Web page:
Phenomenal organizations and programs are working to make a difference. The missing link is literally a missing link … Our education experts from the President’s Advisory Board and Dean Council have told us through their own lived experience and professional focus that currently, there isn’t a centralized, synergistic source for connecting one program to the next — or connecting the historical trajectory of a student from one program to the next.  

Short of others sharing their stories, how do we know we’re making a difference if we’re not tracking the data and not sharing the information? How are we statistically and holistically measuring our collective impact? And if we can’t answer this question, how can we say that we believe representation matters? SFN is trying to encourage funders to see the interdependencies that exist in all of these relationships. 

MSC: How does SFN persuade funders to invest in representation? 

EM: SFN plans to announce a project to generate a study, tools, and collaboration that will analyze and organize data that clearly shows which areas of STEM programs advance students’ lives the most during the National Society of Black Engineers (NSBE) annual conference in March 2023. Multiple engineering associations will show up, including Native American, Hispanic, and women. This resource will guide funders to identify the most equitable and impactful ways to engage with our community and is meant to challenge traditional philanthropy.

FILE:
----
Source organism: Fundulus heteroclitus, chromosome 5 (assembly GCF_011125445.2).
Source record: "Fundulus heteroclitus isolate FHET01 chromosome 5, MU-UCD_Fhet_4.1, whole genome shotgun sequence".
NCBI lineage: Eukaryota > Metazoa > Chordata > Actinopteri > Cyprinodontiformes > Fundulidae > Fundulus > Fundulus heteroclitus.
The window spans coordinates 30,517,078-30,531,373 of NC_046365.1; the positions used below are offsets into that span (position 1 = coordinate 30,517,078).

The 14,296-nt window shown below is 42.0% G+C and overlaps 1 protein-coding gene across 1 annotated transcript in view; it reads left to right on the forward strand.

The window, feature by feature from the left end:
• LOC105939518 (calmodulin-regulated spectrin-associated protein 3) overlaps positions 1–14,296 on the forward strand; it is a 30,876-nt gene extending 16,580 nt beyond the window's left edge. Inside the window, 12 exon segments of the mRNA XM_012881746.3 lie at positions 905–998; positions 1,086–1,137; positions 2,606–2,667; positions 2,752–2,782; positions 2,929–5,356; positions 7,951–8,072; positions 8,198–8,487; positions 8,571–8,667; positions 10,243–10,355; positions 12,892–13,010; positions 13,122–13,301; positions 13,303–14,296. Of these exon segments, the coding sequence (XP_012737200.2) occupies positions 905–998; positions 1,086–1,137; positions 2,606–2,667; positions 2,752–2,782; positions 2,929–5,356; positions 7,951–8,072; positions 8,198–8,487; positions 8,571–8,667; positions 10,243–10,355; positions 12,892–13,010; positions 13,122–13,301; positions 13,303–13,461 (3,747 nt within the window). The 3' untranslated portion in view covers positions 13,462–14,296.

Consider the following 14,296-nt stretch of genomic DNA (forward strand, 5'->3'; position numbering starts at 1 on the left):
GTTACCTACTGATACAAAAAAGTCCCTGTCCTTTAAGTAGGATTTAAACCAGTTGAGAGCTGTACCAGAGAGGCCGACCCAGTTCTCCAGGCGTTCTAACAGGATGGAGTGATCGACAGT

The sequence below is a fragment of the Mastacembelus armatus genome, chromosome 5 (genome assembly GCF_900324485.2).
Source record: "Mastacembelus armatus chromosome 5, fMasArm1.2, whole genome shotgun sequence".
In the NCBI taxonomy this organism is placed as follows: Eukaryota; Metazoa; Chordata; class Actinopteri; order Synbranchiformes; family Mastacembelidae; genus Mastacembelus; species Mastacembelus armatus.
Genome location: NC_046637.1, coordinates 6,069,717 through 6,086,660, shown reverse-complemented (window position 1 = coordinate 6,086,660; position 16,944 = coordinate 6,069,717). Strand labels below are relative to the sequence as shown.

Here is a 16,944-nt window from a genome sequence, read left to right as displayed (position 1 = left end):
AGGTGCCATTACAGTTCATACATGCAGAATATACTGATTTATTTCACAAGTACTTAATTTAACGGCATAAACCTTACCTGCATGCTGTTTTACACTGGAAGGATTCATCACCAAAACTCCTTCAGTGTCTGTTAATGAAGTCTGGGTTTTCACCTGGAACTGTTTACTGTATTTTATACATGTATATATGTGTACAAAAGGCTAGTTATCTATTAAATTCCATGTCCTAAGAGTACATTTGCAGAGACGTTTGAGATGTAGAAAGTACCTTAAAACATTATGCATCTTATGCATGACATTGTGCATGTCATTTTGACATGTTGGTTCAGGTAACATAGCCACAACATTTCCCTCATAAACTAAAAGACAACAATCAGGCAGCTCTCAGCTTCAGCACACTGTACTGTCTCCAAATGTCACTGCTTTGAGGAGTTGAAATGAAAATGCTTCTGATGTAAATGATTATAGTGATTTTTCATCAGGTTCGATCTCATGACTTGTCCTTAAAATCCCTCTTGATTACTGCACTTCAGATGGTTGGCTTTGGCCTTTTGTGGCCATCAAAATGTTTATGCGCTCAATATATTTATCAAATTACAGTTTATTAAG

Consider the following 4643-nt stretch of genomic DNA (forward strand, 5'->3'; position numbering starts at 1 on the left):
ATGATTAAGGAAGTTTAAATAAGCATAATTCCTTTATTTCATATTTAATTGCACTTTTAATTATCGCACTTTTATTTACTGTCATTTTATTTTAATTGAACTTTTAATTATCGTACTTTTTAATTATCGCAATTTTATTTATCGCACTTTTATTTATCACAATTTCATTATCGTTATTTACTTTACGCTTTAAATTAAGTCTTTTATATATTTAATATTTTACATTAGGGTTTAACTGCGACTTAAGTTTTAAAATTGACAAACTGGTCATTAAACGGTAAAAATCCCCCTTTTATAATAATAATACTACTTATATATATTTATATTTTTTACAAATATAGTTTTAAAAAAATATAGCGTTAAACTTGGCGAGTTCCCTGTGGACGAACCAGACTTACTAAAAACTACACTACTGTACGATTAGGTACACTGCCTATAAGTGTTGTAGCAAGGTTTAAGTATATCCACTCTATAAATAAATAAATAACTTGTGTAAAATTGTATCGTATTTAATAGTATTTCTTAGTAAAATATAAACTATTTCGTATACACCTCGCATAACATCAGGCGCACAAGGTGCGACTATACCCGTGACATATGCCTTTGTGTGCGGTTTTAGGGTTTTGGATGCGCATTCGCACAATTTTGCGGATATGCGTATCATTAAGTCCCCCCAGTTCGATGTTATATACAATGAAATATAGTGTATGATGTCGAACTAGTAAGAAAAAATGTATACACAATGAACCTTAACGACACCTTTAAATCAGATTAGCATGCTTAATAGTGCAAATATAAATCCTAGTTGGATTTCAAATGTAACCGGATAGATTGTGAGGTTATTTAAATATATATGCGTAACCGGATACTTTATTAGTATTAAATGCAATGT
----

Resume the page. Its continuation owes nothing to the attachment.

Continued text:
Last year, SFN launched a deans’ advisory council that works with minority administrators at predominantly White institutions. Specifically, their unique journeys provide tremendous insight because of their commitment to their higher education students and the K–12 space. And they’re leveraging that insight to impact the next generation of students and leaders positively. Funders need to hear from minority deans who have had the lived experience and have taken initiative to pay it forward and not wait for funding to happen. 

From left: S. Gordon Moore, Jr., Dr. Acha Leke, and Errika Moore